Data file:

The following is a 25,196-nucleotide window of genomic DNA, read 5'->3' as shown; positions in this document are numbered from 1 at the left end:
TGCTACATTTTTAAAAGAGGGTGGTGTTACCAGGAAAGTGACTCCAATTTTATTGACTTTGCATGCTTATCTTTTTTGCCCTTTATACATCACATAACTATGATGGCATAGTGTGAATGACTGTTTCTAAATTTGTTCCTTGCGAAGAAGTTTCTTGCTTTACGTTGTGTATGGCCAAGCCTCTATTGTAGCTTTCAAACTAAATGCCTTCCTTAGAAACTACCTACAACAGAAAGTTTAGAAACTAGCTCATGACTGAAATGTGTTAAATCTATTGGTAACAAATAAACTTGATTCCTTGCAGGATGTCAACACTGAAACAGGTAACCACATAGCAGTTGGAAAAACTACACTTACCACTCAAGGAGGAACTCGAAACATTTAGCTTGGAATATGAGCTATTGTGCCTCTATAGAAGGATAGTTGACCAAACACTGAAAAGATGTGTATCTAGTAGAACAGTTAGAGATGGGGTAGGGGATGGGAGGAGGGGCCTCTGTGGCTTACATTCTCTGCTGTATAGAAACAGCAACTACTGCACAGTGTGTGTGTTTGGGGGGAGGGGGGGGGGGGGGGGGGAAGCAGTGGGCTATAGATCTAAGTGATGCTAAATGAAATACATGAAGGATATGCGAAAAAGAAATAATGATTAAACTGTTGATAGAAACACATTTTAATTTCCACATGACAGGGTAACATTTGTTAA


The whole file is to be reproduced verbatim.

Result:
The following is a 25,196-nucleotide window of genomic DNA, read 5'->3' as shown; positions in this document are numbered from 1 at the left end:
TGCTACATTTTTAAAAGAGGGTGGTGTTACCAGGAAAGTGACTCCAATTTTATTGACTTTGCATGCTTATCTTTTTTGCCCTTTATACATCACATAACTATGATGGCATAGTGTGAATGACTGTTTCTAAATTTGTTCCTTGCGAAGAAGTTTCTTGCTTTACGTTGTGTATGGCCAAGCCTCTATTGTAGCTTTCAAACTAAATGCCTTCCTTAGAAACTACCTACAACAGAAAGTTTAGAAACTAGCTCATGACTGAAATGTGTTAAATCTATTGGTAACAAATAAACTTGATTCCTTGCAGGATGTCAACACTGAAACAGGTAACCACATAGCAGTTGGAAAAACTACACTTACCACTCAAGGAGGAACTCGAAACATTTAGCTTGGAATATGAGCTATTGTGCCTCTATAGAAGGATAGTTGACCAAACACTGAAAAGATGTGTATCTAGTAGAACAGTTAGAGATGGGGTAGGGGATGGGAGGAGGGGCCTCTGTGGCTTACATTCTCTGCTGTATAGAAACAGCAACTACTGCACAGTGTGTGTGTTTGGGGGGAGGGGGGGGGGGGGGGGGGAAGCAGTGGGCTATAGATCTAAGTGATGCTAAATGAAATACATGAAGGATATGCGAAAAAGAAATAATGATTAAACTGTTGATAGAAACACATTTTAATTTCCACATGACAGGGTAACATTTGTTAA